Thursday, January 26, 2012


by Carole Jackson
Bottom Line’s Daily Health News

Would you let a friend get behind the wheel of a car if he’d just been drinking and wasn’t steady on his feet? The answer is certainly "No." But if you’re like most people in the US, you wouldn’t hesitate to let a friend drive when he’s incapacitated for another reason -- drowsiness. It’s time to wake up to a danger that causes nearly 5,500 deaths a year.

Surprisingly, drowsy driving has gotten little attention compared with other driving dangers, including speeding, drinking alcohol, failing to fasten seat belts or being distracted by cell phones and other devices. That’s why AAA’s recent campaign against drowsy driving caught my attention.

I phoned J. Peter Kissinger, head of the AAA Foundation for Traffic Safety, who told me that, in his opinion, drowsy driving is the largest unrecognized problem on the highways. In a recent AAA survey of 2,000 drivers age 16 and older, 32% said that they had driven while on the verge of falling asleep at some point in their lives, and 41% admitted to actually falling asleep at the wheel at some point in their lives. And that’s despite the opinion of 96% that it’s unacceptable to drive while drowsy! So why don’t we practice what we preach?


The 96% have it right. According to the National Sleep Foundation (NSF), drowsiness is very similar in its effects to drunkenness. It causes slower reaction times, vision impairment, lapses in judgment and delays in processing information. In fact, NSF, which has joined AAA in publicizing the problem, says that being awake for more than 20 consecutive hours results in impairment equal to that caused by a blood alcohol concentration of 0.08%, which is the legal limit for driving in all states. And if you’ve undergone stress or slept poorly the night before, you don’t have to be awake for even that long to experience this level of impairment.

So why are we just now learning about this? As Kissinger put it, traffic safety experts have focused on "belts, booze and speed" and more recently on distractions by cell phones and other electronic devices. Also, statistics, he said, have downplayed the role of drowsiness in fatal crashes because it’s often difficult for investigators to determine if the cause of a crash was drowsiness, drunkenness, distraction or a combination of factors -- in other words, there’s no breathalyzer or blood test for drowsy driving. If a driver veers off the road and hits a tree, for instance, there’s often not any way to tell whether he fell asleep or instead was distracted when he tried to change the station on the radio.

As a result, US traffic statistics typically show that drowsiness is involved in only about 3.6% of fatal crashes, compared with more than 30% for alcohol. AAA has now recalculated the statistics by extrapolating data from accident reports and adjusting for unknown or missing data (like drowsiness). New calculations, Kissinger said, show that nearly 17% of fatal car crashes result from drowsy driving -- that’s on a par with distracted driving, which is thought to account for 16% of crashes. Plus, he added, 60% of people who "nod off" at the wheel do so when driving for less than one hour. "Drowsy driving doesn’t just occur on a long trip," he said. "It can also happen on a shorter trip, such as driving home after a date night with your significant other."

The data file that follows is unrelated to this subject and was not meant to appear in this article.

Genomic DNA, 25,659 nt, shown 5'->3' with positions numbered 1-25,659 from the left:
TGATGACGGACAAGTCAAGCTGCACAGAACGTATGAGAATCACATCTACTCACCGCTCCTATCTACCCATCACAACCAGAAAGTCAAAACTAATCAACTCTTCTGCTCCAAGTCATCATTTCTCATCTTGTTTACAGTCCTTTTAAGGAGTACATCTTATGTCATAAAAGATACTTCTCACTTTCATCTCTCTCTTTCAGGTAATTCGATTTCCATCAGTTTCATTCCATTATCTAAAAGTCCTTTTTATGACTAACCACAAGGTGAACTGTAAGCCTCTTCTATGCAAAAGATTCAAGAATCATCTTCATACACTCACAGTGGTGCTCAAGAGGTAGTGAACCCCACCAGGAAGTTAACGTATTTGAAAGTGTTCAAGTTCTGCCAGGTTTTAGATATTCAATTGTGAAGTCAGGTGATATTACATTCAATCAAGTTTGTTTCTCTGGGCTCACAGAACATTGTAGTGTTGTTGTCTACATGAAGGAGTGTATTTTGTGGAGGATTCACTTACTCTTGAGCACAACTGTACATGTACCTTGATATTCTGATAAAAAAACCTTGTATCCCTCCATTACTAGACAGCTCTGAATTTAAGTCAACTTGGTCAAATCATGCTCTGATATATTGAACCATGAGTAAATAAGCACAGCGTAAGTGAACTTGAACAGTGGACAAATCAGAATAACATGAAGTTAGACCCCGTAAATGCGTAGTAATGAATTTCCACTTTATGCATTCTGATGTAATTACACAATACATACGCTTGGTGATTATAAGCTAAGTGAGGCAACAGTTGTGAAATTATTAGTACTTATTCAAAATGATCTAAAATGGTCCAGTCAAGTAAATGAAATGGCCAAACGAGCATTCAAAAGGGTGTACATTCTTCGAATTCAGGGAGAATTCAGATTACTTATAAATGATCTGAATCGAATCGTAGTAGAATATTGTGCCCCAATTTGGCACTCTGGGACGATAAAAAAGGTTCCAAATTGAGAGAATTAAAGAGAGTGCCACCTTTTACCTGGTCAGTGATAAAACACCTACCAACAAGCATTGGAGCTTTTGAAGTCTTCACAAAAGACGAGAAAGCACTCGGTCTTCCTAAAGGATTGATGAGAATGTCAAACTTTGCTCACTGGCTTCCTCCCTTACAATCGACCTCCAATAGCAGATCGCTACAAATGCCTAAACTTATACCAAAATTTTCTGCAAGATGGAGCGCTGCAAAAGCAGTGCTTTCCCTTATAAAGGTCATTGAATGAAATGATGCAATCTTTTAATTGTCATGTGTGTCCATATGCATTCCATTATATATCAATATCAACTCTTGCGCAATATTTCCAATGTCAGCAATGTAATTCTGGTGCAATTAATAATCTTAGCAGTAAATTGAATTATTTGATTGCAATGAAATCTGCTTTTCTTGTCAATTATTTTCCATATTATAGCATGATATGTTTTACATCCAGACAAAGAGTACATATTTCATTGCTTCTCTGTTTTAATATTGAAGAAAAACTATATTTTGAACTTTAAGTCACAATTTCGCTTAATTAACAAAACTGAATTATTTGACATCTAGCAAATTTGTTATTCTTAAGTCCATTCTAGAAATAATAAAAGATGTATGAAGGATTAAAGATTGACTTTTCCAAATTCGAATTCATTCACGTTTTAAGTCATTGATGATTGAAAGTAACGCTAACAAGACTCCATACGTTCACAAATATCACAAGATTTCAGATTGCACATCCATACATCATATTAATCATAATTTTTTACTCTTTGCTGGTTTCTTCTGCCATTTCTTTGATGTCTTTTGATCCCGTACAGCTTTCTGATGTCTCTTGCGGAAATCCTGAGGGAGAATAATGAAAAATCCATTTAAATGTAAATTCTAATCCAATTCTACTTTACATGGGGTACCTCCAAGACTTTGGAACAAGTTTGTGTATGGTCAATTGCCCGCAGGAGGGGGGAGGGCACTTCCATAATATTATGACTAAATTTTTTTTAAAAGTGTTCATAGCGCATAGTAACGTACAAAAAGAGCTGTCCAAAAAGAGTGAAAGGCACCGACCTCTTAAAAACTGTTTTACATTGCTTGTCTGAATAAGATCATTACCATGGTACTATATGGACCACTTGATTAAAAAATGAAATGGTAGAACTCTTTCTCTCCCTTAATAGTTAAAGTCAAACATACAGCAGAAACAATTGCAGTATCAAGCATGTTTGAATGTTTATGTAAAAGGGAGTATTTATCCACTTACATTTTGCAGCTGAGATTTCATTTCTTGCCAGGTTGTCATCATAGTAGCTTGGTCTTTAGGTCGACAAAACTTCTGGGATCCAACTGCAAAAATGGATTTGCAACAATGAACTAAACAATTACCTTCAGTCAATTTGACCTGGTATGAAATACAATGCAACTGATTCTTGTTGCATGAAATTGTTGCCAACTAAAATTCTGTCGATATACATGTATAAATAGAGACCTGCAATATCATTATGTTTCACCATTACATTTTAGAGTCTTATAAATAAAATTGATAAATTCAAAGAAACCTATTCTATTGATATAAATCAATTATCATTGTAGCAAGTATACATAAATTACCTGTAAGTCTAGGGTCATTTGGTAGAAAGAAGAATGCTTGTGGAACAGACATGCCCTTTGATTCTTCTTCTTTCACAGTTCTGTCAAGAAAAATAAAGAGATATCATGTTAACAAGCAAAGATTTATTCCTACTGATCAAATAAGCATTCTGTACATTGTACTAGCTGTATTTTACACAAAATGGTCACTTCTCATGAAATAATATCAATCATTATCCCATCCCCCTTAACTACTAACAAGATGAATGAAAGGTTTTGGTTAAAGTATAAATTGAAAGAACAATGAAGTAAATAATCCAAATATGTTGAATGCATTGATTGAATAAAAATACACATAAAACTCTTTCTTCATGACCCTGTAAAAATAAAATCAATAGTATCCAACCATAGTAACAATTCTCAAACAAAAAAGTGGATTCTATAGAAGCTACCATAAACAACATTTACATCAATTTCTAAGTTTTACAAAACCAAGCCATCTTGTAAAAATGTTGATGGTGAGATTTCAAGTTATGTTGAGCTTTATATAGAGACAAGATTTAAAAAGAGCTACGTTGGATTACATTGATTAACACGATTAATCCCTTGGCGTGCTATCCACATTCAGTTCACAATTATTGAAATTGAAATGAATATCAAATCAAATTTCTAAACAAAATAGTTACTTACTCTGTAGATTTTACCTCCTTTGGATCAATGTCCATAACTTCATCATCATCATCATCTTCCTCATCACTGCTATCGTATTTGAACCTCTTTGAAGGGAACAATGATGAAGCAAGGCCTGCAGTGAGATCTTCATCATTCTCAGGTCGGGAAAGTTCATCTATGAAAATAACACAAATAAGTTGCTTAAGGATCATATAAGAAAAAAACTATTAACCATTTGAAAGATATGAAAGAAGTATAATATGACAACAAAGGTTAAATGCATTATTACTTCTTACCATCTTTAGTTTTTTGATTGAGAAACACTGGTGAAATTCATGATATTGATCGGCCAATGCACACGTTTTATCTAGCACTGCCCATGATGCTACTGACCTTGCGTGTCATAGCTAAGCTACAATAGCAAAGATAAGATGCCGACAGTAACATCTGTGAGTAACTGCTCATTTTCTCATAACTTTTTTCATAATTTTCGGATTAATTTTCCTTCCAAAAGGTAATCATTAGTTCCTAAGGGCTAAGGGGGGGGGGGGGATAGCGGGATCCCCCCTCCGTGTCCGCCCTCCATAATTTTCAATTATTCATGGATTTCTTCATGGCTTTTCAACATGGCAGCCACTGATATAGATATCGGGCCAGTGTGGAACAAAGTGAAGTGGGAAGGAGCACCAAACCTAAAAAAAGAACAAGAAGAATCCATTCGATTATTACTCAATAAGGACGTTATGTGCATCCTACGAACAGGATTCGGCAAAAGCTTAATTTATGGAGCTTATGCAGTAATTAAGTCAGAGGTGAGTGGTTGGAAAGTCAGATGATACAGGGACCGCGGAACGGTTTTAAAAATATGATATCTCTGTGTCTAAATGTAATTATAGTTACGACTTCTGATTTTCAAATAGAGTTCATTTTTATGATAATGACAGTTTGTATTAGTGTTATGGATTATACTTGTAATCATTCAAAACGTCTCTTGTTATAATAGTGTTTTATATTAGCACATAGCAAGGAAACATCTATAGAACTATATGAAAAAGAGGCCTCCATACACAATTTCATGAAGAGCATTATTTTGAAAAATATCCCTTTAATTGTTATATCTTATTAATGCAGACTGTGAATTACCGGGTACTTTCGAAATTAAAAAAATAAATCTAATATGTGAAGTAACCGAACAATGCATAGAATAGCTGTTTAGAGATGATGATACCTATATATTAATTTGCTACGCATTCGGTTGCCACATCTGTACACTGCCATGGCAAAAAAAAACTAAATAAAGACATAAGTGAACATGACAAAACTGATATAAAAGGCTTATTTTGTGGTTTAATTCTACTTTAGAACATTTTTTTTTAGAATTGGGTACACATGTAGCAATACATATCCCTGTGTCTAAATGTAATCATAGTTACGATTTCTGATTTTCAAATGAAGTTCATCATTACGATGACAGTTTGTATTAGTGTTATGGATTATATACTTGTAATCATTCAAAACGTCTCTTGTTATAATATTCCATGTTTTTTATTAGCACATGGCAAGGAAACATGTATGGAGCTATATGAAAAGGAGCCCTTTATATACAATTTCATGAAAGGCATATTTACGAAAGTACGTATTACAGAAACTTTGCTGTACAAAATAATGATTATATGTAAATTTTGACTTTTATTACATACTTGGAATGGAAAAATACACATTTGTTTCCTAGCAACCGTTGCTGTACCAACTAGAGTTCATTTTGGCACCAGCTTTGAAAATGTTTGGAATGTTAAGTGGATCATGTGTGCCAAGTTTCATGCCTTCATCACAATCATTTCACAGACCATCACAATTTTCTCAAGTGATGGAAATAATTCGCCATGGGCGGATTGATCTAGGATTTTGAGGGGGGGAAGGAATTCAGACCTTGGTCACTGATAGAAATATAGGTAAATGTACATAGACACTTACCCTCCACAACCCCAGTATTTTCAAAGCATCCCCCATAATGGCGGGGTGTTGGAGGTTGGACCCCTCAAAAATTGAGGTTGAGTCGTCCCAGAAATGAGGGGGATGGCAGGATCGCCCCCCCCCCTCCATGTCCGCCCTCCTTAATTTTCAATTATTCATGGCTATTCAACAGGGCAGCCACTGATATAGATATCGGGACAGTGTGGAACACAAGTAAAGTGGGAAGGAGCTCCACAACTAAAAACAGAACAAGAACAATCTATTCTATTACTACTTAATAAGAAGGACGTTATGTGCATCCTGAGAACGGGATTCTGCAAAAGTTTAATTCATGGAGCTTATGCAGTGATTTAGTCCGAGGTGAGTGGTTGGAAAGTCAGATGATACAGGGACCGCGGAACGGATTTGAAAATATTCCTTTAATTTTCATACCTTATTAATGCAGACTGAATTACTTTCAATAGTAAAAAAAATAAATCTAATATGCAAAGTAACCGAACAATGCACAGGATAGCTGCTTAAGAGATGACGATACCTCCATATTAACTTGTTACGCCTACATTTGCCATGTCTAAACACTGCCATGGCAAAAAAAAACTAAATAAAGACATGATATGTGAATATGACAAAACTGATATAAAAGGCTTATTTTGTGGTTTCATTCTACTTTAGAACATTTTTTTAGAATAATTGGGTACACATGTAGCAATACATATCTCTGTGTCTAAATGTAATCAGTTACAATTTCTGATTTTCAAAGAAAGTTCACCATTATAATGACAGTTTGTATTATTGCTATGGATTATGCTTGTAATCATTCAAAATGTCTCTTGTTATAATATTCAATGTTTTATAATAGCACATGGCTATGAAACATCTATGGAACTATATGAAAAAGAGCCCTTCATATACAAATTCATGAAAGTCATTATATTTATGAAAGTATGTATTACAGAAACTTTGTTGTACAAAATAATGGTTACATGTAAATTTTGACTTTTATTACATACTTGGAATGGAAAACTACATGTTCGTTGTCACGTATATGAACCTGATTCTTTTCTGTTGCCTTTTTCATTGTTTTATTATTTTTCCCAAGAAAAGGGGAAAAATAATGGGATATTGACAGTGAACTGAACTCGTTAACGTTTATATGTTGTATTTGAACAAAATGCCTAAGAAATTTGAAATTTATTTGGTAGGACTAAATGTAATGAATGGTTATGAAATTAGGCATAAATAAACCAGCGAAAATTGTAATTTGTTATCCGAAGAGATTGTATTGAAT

To prevent an accident caused by drowsiness, Kissinger urges us to...
  • Take a 30-minute break from driving every two hours or 100 miles to drink coffee or another caffeinated beverage. It takes about 30 minutes for caffeine to enter the bloodstream.
  • Sleep at least seven hours the night before a long trip.
  • If possible, travel with an alert and well-rested passenger who will help keep you awake.
  • Stay somewhere overnight instead of extending your drive time beyond the length of your typical day.
In addition, he said, besides the obvious case where you have trouble keeping your eyes open or your head up, you are too sleepy to drive when you...

  • Can’t remember how far you’ve traveled or what you’ve recently passed.
  • Find yourself tailgating or drifting out of your lane.
  • Daydream or have disconnected thoughts.
  • Often yawn or rub your eyes.
  • Miss signs or drive past your exit.
  • Veer off the road and hit the rumble strips on the shoulder.
  • Have to blast the radio and/or roll down the windows in an attempt to stay alert.
What can you say to friends who insist on driving drowsy? Try to talk them out of driving, and if possible, offer to drive them where they're going. If that fails, take away their keys, and don’t be afraid if they become angry. They’ll likely thank you later on, Kissinger said, especially after you mention the statistics on fatalities caused by drowsy driving. A look at the stats will tell them that you may have saved their lives.